“This is where Mummy and Daddy sleep, up there,” said and pointed Miss5 to the family who I’d invited onto our bus for a look-see.
I always watch with trepidation when Miss5 does ‘the tour’. Well, whenever Tracey’s not here because if I’m honest she usually handles most the stressing out about what people will think of us if they see how we live. But on this occasion, Tracey wasn’t here.
Not that she was far away – probably less than ten meters as the crow flies, sitting somewhere in our rented home for a week.
After being discharged from hospital (anyone else thinks it’s funny how the word discharge can mean both something wonderful and something a bit gross in terms of hospitals?) we’d booked ourselves a home on Bribie Island so Tracey didn’t have to spill her guts trying to jump into bed. We liked it so much we’re actually heading back for another two weeks at the end of the week.
“And this is where I sleep, and this is where Sophie sleeps,” she pointed at the top two bunks on either side of the aisle.
One of the nice things about the house is the neighbours – an Anglican minister and his wife and six of their seven children – who we’ve enjoyed passing the time of day with. In fact, I enjoyed chatting with Jeremy so much he’s joining myself and Jody Allen (of SAHM fame) recording a podcast tomorrow chatting about the recent media release by Education Qld and religion in schools – but more on that later in the week.
The relevant point to this story is when I met her I invited his wife, Fiona, and several of their children, to have a look at our set up, and Miss5 had taken it upon herself to conduct to the tour by way of having been at the head of the line as we filed onto the bus.
“And Grace sleeps under Sophie,” said Miss5, pulling back Miss13’s curtain before turning to lower bunk on the other side of the aisle, “and Molly sleeps here.”
The trouble is there’s no where for our mess to hide, and the kids idea of cleaning the bus is to dump anything loose on the floors, in the kitchen or on/under the front seats onto their beds. In fact, the only way we can get them enthusiastic about helping us tidy up is to allow them to each dump whatever they pick up onto a different siblings bed – meaning the more you clean the less you’ll have to move at bedtime.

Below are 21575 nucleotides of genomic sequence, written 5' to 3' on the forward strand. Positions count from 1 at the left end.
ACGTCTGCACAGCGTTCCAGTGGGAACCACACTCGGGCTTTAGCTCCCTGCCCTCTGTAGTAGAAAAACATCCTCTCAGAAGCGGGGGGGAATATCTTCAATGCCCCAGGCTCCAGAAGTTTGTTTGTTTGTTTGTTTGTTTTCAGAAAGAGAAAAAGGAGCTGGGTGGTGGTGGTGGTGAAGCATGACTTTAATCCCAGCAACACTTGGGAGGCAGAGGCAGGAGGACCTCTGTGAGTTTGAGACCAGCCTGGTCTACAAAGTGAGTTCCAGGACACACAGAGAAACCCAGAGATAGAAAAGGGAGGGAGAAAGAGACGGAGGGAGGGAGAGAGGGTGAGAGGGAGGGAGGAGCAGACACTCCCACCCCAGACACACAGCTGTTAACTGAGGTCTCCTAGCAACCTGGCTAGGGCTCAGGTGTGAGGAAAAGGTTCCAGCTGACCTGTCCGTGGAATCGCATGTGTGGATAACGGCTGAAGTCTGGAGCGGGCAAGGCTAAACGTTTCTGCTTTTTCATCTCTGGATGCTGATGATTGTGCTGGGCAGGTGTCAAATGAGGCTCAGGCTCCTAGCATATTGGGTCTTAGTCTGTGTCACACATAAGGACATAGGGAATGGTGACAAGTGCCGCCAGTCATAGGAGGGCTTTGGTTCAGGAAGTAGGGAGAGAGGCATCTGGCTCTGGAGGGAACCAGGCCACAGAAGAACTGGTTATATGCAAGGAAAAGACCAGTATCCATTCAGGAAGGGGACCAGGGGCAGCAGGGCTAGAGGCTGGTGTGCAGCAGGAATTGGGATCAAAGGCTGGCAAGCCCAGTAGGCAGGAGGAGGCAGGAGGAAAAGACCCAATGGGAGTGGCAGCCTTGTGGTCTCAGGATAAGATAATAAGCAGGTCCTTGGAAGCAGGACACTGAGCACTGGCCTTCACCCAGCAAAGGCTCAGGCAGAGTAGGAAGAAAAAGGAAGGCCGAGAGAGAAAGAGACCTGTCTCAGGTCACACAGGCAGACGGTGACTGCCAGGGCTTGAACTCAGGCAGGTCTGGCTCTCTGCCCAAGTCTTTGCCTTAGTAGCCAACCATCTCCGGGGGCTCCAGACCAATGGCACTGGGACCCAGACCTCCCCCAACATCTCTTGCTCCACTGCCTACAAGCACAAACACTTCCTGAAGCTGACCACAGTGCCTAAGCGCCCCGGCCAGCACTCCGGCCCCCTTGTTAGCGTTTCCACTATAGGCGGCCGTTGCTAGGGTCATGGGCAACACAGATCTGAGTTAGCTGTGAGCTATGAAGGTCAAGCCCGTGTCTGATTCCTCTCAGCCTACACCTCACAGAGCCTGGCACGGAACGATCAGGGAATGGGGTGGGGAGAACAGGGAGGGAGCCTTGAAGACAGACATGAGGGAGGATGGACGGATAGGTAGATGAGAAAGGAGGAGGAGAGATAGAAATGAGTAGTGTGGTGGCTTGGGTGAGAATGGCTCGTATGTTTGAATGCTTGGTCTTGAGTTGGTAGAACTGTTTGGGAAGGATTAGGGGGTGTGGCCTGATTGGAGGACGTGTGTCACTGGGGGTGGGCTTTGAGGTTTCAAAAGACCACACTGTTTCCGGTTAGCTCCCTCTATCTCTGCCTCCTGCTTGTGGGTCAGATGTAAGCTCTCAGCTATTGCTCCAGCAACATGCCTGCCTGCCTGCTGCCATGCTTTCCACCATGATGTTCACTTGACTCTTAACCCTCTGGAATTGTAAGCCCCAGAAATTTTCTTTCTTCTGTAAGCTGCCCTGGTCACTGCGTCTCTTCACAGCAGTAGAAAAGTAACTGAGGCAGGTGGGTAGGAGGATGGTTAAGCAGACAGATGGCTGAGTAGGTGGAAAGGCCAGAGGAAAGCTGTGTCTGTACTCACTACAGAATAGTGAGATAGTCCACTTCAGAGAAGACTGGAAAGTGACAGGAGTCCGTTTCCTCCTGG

The other problem is Miss5 will sometimes take the matter of lowering people’s perceptions of us into her own hands. And foot.
“And this is the bin,” she said recently as she conducted a similar tour, stepping on the pedal to flip up the lid and show our rubbish.
As our guests involuntarily glanced down, perched on top of the usual milk cartons were a couple of buds with dark clumps of my earwax on them. I swear a gagging sound escaped from the woman.
Now I confess I’m one of those people who don’t understand this sort of reaction to earwax. It’s not that gross. And there’s surely not that many of you. When I was in the cinema watching Shrek I heard everyone laughing as loud as me when he made a candle. I worked with a woman who if she reads this post I guarantee already has her hand clutched to her mouth wrenching.
Tracey reacted faster than me and slammed the bin shut, saying urgently, “Show them the shower!”
Fortunately, on this occasion there wasn’t a full bin to open. In fact, most of the bus was up in the house because I’d decided to take the opportunity of us being in the house to pull everything out of the bus and repack it.
So there was nothing for Miss5 to shock our guests with.
“And this is where Joshy sleeps,” she announced finally indicating the lower bunk at the very back of the bus below our bed.
Done, I thought to myself. I don’t know why Tracey panics so much. That wasn’t so bad.
Only I’d assumed there was a full stop after the word ‘sleeps’ and Miss5 had merely paused, I assume for comedic benefit.
“…under Mum & Dad’s farts.”
Look at moi being all fancy pants on a panel. Cause, you know, I is so smarts and stuff (please don’t ask me advice – if you read my blog you know I’m shit at this).
At least the rest of the line up looks fantastic. I know (and love to bits) Kat and Sam. Can’t wait to meet Elise as well.
But mainly I’m really keen to hear from the key speaker, Sue Spence, who’s one of the co-founders of BRAVE-Online – a program for the treatment, early intervention and prevention of anxiety in children and adolescents. We’re battling our fair share of this. I think we’re winning, but I wouldn’t mind some pointers.
If you think this sounds interesting, helpful and as much fun as I do, book in and join us. It’s at Cloudland in Brisbane, so the atmosphere should be super too. Tickets are $75, which includes grub and a glass of bubbles.
Raising a family on little more than laughs
This post is not sponsored at all